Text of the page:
The Court held that while OIS' operations would constitute a "typical commercial activity" from OIS' point of view, the Property was "being used for a consular activity" when viewed from the Nigerian High Commission's perspective. Noting the decision of the UK Supreme Court in SerVaas Incorporated, the Court observed that "the primary consideration must be the nature or character of the relevant activity". Although the Property may be connected with a commercial transaction (the contract for the supply of services by OIS to Nigeria), but the purpose for which it was in use was the provision of visa and passport services. This provision of consular services would constitute performance of a public function "regardless of whether that function is carried out by the defendant state itself or…an agent". Accordingly, the Court ruled that the Claimant had not discharged the burden upon it of proving that the Property was in use for commercial purposes, and set aside the charging order.
This case provides a useful illustration of the broad scope of the arbitration exception under the English law of sovereign immunity. It upholds the consistent line of case law that immunity will not apply to defeat enforcement proceedings in relation to an arbitral award, and also clarifies that the Court will likely exercise its discretion in favour of enforcing foreign judgments that have been entered in the terms of an arbitral award.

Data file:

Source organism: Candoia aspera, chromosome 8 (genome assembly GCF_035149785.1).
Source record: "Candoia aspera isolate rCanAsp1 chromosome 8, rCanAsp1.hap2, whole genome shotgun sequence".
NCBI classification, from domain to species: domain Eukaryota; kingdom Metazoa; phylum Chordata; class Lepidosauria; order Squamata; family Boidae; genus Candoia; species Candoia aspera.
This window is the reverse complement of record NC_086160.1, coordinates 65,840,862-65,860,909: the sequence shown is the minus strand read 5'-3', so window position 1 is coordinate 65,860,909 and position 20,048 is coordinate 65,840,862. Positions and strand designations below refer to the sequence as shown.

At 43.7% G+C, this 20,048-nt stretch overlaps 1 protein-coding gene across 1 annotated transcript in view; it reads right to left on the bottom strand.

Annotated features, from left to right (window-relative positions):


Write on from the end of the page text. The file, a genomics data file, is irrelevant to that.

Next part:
However, the case also highlights that recognition and enforcement of an arbitral award can be a pyrrhic victory if that Award cannot also be executed against that State's property. Notwithstanding the numerous links in this case between the Property and the private sector, the Court was clear that the Property ultimately was in use for public, consular, purposes, and should enjoy immunity.
Here, the court continued the line of case law begun in Servaas Incorporated by interpreting the "commercial purposes" exception narrowly, thus demonstrating the difficulties associated with executing arbitral awards and court judgments against state-owned property. The Claimant's inability to proceed with execution in this case therefore highlights the importance of including a well-drafted waiver of state immunity in contracts which involve state parties to ensure that a clear written waiver for execution against State property is included, removing the need to rely upon the "commercial purposes" exception.
For further information, please contact Andrew Cannon, Partner, Vanessa Naish, Professional Support Consultant, or your usual Herbert Smith Freehills contact.